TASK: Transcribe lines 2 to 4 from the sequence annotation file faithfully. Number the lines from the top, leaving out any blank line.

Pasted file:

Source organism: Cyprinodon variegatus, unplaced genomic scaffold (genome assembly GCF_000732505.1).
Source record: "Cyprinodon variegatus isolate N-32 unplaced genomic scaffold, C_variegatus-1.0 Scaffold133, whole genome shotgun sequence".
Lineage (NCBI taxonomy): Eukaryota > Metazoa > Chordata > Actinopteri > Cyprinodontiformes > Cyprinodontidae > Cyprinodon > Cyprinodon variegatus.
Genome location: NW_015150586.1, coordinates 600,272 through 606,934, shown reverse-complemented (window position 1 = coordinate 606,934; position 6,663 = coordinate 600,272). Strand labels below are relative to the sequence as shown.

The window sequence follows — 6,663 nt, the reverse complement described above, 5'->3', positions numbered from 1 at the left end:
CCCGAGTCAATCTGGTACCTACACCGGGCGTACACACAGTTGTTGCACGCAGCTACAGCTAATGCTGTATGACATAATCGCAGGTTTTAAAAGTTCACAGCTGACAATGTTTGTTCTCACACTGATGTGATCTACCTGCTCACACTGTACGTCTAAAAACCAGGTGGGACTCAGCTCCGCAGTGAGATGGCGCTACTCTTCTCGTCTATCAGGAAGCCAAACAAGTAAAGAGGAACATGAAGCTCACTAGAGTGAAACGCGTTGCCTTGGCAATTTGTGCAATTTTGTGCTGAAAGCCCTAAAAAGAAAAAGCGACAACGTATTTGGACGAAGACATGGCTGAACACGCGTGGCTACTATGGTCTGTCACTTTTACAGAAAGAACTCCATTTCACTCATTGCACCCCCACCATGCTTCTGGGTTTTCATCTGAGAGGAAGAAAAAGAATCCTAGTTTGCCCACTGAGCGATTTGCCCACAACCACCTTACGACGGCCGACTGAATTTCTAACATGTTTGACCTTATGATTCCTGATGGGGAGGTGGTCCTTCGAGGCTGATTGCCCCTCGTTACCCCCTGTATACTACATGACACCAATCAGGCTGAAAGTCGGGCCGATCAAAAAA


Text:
Source record: "Cyprinodon variegatus isolate N-32 unplaced genomic scaffold, C_variegatus-1.0 Scaffold133, whole genome shotgun sequence".
Lineage (NCBI taxonomy): Eukaryota > Metazoa > Chordata > Actinopteri > Cyprinodontiformes > Cyprinodontidae > Cyprinodon > Cyprinodon variegatus.
Genome location: NW_015150586.1, coordinates 600,272 through 606,934, shown reverse-complemented (window position 1 = coordinate 606,934; position 6,663 = coordinate 600,272). Strand labels below are relative to the sequence as shown.